Acta Metall Sin  2020, Vol. 56 Issue (6): 863-873    DOI: 10.11900/0412.1961.2019.00352
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Effect of the Interface Microstructure of Hot-Dip Galvanizing High-Strength Automobile Steel on Its Tensile Fracture Behaviors
YU Jiaying1, WANG Hua1, ZHENG Weisen1, HE Yanlin1(), WU Yurui2, LI Lin1
1.School of Materials Science and Engineering, Shanghai University, Shanghai 200444, China
2.Saic Motor Corporation Limited Passenger Vehicle Co. , Shanghai 201804, China
Abstract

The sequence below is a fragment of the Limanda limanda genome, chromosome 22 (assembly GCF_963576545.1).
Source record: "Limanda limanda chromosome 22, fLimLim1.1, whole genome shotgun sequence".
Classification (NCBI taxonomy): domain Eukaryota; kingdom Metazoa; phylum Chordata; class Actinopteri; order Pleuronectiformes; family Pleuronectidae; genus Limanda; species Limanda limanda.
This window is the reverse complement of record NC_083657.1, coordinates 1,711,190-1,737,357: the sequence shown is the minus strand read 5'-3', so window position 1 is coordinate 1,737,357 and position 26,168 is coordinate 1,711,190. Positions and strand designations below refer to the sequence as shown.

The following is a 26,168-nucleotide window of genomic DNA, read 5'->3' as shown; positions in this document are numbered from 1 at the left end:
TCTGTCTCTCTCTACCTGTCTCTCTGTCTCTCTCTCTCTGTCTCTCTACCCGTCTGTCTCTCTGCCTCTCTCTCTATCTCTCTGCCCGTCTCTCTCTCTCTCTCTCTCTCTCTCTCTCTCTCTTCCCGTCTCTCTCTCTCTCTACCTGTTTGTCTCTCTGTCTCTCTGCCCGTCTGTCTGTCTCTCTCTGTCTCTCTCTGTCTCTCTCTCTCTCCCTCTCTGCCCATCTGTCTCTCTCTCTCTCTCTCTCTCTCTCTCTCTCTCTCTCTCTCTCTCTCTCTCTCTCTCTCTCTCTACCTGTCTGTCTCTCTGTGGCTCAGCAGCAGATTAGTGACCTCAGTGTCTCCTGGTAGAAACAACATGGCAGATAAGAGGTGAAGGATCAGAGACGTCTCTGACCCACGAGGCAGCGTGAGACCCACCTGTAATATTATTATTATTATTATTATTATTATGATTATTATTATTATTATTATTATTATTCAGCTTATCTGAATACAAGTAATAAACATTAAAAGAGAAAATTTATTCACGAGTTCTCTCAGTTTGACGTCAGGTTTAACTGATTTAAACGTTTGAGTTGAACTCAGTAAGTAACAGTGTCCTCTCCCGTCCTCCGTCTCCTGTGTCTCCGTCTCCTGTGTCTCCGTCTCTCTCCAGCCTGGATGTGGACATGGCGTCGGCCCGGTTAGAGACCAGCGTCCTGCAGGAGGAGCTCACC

Hot-dip galvanizing is the most economical way to improve the corrosion resistance of advanced high strength automobile steel. With the high trend of developing of automobile steel towards light-weight and high-strength, the contents of Si, Mn, Al alloy elements in steel increase accordingly. These alloy elements would be selectively oxidized during hot-dip galvanizing process, which affect in turn the wettability of steel surface and form different interface microstructures. However, its effect on the mechanical behavior of steel has never been known as clear as desired. Base on this point, the thermodynamics of the surface oxide and its effect on the interface microstructure of three high-strength automobile steels were studied after the same hot-dip galvanizing treatment as well as their tensile fracture behavior under different deformation conditions was in situ analyzed. Combined with the microstructure analysis and thermodynamic calculation, it can be concluded that different compositions of steel would produce different kinds of oxide on its surface. When Mn2SiO4 and SiO2 were formed as thermodynamic stable phases, it was difficult to form a continuous Fe2Al5Zn0.4 inhibition layer at the interface, zinc liquid could penetrate into the iron substrate and then form the brittle phase ζ-FeZn13, where the crack was easily to be obtained and expanded to the substrate, resulting in the decrease of mechanical properties. When MnO and Mn2SiO4 with a small amount were formed as thermodynamic stable phase, the Fe2Al5Zn0.4 inhibition layer can be obtained. Under the tensile stress, this crack generated at the interface and extended to the zinc layer. So, the fracture of the experimental steel was mainly resulted from the failure of substrate. When MnO and FeO were formed as metastable phase, Fe, as formed by aluminothermic reduction during hot-dip galvanizing, would reacted with zinc liquid to form Γ-Fe11Zn40 phase in the zinc layer. The crack generated under the tensile stress and expanded in the zinc layer. Since the unreduced MnO layer at the interface exhibited a higher bonding strength with substrate, tensile fracture of the experimental steel was caused by the failure of substrate.